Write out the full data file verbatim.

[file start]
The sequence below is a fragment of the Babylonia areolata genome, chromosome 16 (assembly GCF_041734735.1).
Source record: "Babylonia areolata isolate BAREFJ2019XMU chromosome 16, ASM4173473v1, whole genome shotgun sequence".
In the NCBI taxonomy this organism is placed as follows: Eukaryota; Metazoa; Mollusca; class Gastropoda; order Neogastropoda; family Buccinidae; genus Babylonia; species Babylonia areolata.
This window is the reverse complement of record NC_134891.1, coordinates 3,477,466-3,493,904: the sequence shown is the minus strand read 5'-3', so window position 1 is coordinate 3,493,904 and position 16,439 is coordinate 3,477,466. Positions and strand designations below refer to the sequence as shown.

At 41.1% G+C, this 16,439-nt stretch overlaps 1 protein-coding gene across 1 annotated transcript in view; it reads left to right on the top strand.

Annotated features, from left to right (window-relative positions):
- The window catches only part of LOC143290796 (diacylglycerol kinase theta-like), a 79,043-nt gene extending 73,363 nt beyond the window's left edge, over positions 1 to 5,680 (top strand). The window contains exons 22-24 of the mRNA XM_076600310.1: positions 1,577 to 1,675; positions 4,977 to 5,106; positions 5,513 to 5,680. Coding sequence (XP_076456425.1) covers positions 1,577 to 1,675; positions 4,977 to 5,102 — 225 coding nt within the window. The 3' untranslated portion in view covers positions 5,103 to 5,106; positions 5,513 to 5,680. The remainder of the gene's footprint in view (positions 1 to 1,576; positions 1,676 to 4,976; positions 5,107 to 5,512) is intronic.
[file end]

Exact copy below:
The sequence below is a fragment of the Babylonia areolata genome, chromosome 16 (assembly GCF_041734735.1).
Source record: "Babylonia areolata isolate BAREFJ2019XMU chromosome 16, ASM4173473v1, whole genome shotgun sequence".
In the NCBI taxonomy this organism is placed as follows: Eukaryota; Metazoa; Mollusca; class Gastropoda; order Neogastropoda; family Buccinidae; genus Babylonia; species Babylonia areolata.
This window is the reverse complement of record NC_134891.1, coordinates 3,477,466-3,493,904: the sequence shown is the minus strand read 5'-3', so window position 1 is coordinate 3,493,904 and position 16,439 is coordinate 3,477,466. Positions and strand designations below refer to the sequence as shown.

At 41.1% G+C, this 16,439-nt stretch overlaps 1 protein-coding gene across 1 annotated transcript in view; it reads left to right on the top strand.

Annotated features, from left to right (window-relative positions):
- The window catches only part of LOC143290796 (diacylglycerol kinase theta-like), a 79,043-nt gene extending 73,363 nt beyond the window's left edge, over positions 1 to 5,680 (top strand). The window contains exons 22-24 of the mRNA XM_076600310.1: positions 1,577 to 1,675; positions 4,977 to 5,106; positions 5,513 to 5,680. Coding sequence (XP_076456425.1) covers positions 1,577 to 1,675; positions 4,977 to 5,102 — 225 coding nt within the window. The 3' untranslated portion in view covers positions 5,103 to 5,106; positions 5,513 to 5,680. The remainder of the gene's footprint in view (positions 1 to 1,576; positions 1,676 to 4,976; positions 5,107 to 5,512) is intronic.